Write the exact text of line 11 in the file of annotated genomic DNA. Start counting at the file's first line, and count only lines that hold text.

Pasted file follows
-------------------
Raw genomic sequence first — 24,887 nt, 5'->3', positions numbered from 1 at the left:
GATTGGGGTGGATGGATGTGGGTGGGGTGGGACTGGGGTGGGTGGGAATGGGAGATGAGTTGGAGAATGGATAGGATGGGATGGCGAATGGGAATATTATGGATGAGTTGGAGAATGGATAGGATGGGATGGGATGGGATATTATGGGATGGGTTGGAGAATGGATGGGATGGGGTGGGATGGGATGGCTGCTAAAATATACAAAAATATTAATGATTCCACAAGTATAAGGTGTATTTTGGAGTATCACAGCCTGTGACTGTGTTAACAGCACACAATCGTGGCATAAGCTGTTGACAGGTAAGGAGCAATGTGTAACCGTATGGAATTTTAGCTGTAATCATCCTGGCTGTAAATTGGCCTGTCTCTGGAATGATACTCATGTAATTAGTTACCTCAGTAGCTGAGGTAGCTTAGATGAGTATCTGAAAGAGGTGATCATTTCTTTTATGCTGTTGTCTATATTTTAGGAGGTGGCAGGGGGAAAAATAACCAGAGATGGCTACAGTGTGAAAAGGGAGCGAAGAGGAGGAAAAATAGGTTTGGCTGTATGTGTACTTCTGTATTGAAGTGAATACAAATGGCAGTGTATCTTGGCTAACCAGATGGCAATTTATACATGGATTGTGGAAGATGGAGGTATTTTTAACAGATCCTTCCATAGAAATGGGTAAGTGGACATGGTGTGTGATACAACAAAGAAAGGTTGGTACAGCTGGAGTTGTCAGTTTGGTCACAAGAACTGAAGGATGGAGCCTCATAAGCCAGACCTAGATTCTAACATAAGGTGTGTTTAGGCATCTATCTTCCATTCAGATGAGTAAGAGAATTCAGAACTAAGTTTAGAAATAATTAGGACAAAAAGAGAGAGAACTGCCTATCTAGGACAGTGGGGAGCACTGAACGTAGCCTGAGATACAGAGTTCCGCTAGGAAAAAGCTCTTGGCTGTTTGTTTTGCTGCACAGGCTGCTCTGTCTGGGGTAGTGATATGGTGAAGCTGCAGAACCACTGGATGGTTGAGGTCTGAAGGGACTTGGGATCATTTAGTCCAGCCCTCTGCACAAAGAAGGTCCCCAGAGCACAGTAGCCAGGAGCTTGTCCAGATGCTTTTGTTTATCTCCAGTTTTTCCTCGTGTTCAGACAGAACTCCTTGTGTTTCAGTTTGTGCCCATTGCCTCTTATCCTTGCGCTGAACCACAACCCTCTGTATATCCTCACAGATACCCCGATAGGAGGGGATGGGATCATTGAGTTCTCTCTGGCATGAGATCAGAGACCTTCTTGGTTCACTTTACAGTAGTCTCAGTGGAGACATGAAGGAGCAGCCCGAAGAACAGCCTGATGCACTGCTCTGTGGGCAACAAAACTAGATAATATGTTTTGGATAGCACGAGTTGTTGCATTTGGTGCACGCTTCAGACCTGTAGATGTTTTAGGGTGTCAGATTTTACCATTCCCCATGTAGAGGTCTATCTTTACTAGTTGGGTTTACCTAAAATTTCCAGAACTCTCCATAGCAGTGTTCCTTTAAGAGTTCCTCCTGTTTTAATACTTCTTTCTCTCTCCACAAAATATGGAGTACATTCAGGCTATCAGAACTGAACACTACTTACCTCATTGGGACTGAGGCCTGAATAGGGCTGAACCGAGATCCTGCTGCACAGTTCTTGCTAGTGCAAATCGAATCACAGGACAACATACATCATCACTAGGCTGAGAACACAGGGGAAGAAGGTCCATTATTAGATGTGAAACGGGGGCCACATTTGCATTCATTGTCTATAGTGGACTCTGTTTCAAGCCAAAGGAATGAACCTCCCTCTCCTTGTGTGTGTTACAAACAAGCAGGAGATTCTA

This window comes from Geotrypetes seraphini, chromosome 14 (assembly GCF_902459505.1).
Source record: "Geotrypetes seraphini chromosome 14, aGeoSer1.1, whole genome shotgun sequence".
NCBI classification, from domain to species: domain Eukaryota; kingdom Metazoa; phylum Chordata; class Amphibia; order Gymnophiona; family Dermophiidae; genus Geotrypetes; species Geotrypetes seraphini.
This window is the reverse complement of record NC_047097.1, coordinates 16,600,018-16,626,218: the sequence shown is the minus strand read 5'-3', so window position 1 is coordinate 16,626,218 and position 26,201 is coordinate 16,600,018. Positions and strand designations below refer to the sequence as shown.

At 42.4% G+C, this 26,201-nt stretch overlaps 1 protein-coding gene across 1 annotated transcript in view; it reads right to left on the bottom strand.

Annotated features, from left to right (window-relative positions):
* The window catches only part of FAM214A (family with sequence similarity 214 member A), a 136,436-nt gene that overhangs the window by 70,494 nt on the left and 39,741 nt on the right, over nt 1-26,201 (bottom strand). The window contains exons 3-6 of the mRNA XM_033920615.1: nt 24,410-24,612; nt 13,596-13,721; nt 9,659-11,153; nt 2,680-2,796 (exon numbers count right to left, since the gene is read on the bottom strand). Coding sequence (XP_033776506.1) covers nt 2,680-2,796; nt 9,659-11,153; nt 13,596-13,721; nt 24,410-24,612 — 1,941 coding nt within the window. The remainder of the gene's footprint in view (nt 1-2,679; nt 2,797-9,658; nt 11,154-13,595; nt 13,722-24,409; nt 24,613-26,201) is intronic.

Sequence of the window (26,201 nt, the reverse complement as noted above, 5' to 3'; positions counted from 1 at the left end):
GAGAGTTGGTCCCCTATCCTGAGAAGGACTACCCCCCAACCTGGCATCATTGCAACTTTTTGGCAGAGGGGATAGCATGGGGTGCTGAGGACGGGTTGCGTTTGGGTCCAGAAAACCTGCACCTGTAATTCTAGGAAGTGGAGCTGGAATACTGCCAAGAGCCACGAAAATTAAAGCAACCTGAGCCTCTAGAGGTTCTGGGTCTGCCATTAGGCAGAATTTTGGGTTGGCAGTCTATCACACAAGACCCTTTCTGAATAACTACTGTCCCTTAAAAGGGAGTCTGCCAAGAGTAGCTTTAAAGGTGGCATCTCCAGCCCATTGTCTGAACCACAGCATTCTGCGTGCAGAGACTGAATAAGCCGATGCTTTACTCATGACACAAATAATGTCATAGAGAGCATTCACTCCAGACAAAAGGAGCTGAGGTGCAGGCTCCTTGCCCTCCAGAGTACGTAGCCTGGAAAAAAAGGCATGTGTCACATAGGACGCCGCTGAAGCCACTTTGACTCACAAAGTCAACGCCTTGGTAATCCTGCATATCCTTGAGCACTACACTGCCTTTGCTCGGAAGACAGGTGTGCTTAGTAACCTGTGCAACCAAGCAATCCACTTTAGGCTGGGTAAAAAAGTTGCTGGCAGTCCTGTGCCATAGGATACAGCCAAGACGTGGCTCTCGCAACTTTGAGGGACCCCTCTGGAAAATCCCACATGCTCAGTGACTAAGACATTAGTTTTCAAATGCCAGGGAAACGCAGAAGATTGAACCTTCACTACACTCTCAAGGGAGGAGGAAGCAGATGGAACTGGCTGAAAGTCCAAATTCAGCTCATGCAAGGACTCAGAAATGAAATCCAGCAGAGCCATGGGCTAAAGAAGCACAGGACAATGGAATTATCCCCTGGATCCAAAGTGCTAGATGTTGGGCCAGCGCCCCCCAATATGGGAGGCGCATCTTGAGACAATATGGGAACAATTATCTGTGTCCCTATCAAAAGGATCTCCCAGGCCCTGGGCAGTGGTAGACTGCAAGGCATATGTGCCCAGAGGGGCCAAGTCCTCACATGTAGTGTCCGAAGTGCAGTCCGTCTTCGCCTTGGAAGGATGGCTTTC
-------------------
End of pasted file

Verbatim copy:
GAGAGTTGGTCCCCTATCCTGAGAAGGACTACCCCCCAACCTGGCATCATTGCAACTTTTTGGCAGAGGGGATAGCATGGGGTGCTGAGGACGGGTTGCGTTTGGGTCCAGAAAACCTGCACCTGTAATTCTAGGAAGTGGAGCTGGAATACTGCCAAGAGCCACGAAAATTAAAGCAACCTGAGCCTCTAGAGGTTCTGGGTCTGCCATTAGGCAGAATTTTGGGTTGGCAGTCTATCACACAAGACCCTTTCTGAATAACTACTGTCCCTTAAAAGGGAGTCTGCCAAGAGTAGCTTTAAAGGTGGCATCTCCAGCCCATTGTCTGAACCACAGCATTCTGCGTGCAGAGACTGAATAAGCCGATGCTTTACTCATGACACAAATAATGTCATAGAGAGCATTCACTCCAGACAAAAGGAGCTGAGGTGCAGGCTCCTTGCCCTCCAGAGTACGTAGCCTGGAAAAAAAGGCATGTGTCACATAGGACGCCGCTGAAGCCACTTTGACTCACAAAGTCAACGCCTTGGTAATCCTGCATATCCTTGAGCACTACACTGCCTTTGCTCGGAAGACAGGTGTGCTTAGTAACCTGTGCAACCAAGCAATCCACTTTAGGCTGGGTAAAAAAGTTGCTGGCAGTCCTGTGCCATAGGATACAGCCAAGACGTGGCTCTCGCAACTTTGAGGGACCCCTCTGGAAAATCCCACATGCTCAGTGACTAAGACATTAGTTTTCAAATGCCAGGGAAACGCAGAAGATTGAACCTTCACTACACTCTCAAGGGAGGAGGAAGCAGATGGAACTGGCTGAAAGTCCAAATTCAGCTCATGCAAGGACTCAGAAATGAAATCCAGCAGAGCCATGGGCTAAAGAAGCACAGGACAATGGAATTATCCCCTGGATCCAAAGTGCTAGATGTTGGGCCAGCGCCCCCCAATATGGGAGGCGCATCTTGAGACAATATGGGAACAATTATCTGTGTCCCTATCAAAAGGATCTCCCAGGCCCTGGGCAGTGGTAGACTGCAAGGCATATGTGCCCAGAGGGGCCAAGTCCTCACATGTAGTGTCCGAAGTGCAGTCCGTCTTCGCCTTGGAAGGATGGCTTTC